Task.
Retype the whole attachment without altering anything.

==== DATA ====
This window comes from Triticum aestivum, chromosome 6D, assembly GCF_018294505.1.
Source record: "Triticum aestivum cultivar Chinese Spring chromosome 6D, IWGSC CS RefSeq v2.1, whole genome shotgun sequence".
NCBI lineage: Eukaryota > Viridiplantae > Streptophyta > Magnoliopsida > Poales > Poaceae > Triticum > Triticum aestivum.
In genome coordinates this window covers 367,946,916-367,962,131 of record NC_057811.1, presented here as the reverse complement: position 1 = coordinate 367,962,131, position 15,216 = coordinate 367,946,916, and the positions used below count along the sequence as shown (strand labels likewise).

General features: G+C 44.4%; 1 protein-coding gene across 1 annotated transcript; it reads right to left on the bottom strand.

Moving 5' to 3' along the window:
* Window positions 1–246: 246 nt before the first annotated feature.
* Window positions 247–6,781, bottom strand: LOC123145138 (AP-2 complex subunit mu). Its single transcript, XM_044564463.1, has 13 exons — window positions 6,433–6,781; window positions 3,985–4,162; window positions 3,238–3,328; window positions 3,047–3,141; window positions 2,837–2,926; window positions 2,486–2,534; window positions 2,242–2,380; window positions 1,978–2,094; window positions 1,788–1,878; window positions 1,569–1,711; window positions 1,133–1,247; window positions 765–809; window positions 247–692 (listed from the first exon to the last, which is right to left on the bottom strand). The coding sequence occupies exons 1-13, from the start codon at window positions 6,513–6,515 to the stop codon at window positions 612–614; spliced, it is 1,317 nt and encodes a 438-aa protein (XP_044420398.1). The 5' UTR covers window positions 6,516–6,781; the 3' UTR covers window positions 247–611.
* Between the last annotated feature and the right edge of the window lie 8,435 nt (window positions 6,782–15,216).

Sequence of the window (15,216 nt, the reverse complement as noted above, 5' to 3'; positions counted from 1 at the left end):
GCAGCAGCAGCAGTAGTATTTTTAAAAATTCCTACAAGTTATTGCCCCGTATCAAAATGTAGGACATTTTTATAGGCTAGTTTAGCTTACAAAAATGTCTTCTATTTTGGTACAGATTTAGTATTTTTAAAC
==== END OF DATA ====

This window comes from Triticum aestivum, chromosome 6D, assembly GCF_018294505.1.
Source record: "Triticum aestivum cultivar Chinese Spring chromosome 6D, IWGSC CS RefSeq v2.1, whole genome shotgun sequence".
NCBI lineage: Eukaryota > Viridiplantae > Streptophyta > Magnoliopsida > Poales > Poaceae > Triticum > Triticum aestivum.
In genome coordinates this window covers 367,946,916-367,962,131 of record NC_057811.1, presented here as the reverse complement: position 1 = coordinate 367,962,131, position 15,216 = coordinate 367,946,916, and the positions used below count along the sequence as shown (strand labels likewise).

General features: G+C 44.4%; 1 protein-coding gene across 1 annotated transcript; it reads right to left on the bottom strand.

Moving 5' to 3' along the window:
* Window positions 1–246: 246 nt before the first annotated feature.
* Window positions 247–6,781, bottom strand: LOC123145138 (AP-2 complex subunit mu). Its single transcript, XM_044564463.1, has 13 exons — window positions 6,433–6,781; window positions 3,985–4,162; window positions 3,238–3,328; window positions 3,047–3,141; window positions 2,837–2,926; window positions 2,486–2,534; window positions 2,242–2,380; window positions 1,978–2,094; window positions 1,788–1,878; window positions 1,569–1,711; window positions 1,133–1,247; window positions 765–809; window positions 247–692 (listed from the first exon to the last, which is right to left on the bottom strand). The coding sequence occupies exons 1-13, from the start codon at window positions 6,513–6,515 to the stop codon at window positions 612–614; spliced, it is 1,317 nt and encodes a 438-aa protein (XP_044420398.1). The 5' UTR covers window positions 6,516–6,781; the 3' UTR covers window positions 247–611.
* Between the last annotated feature and the right edge of the window lie 8,435 nt (window positions 6,782–15,216).

Sequence of the window (15,216 nt, the reverse complement as noted above, 5' to 3'; positions counted from 1 at the left end):
GCAGCAGCAGCAGTAGTATTTTTAAAAATTCCTACAAGTTATTGCCCCGTATCAAAATGTAGGACATTTTTATAGGCTAGTTTAGCTTACAAAAATGTCTTCTATTTTGGTACAGATTTAGTATTTTTAAAC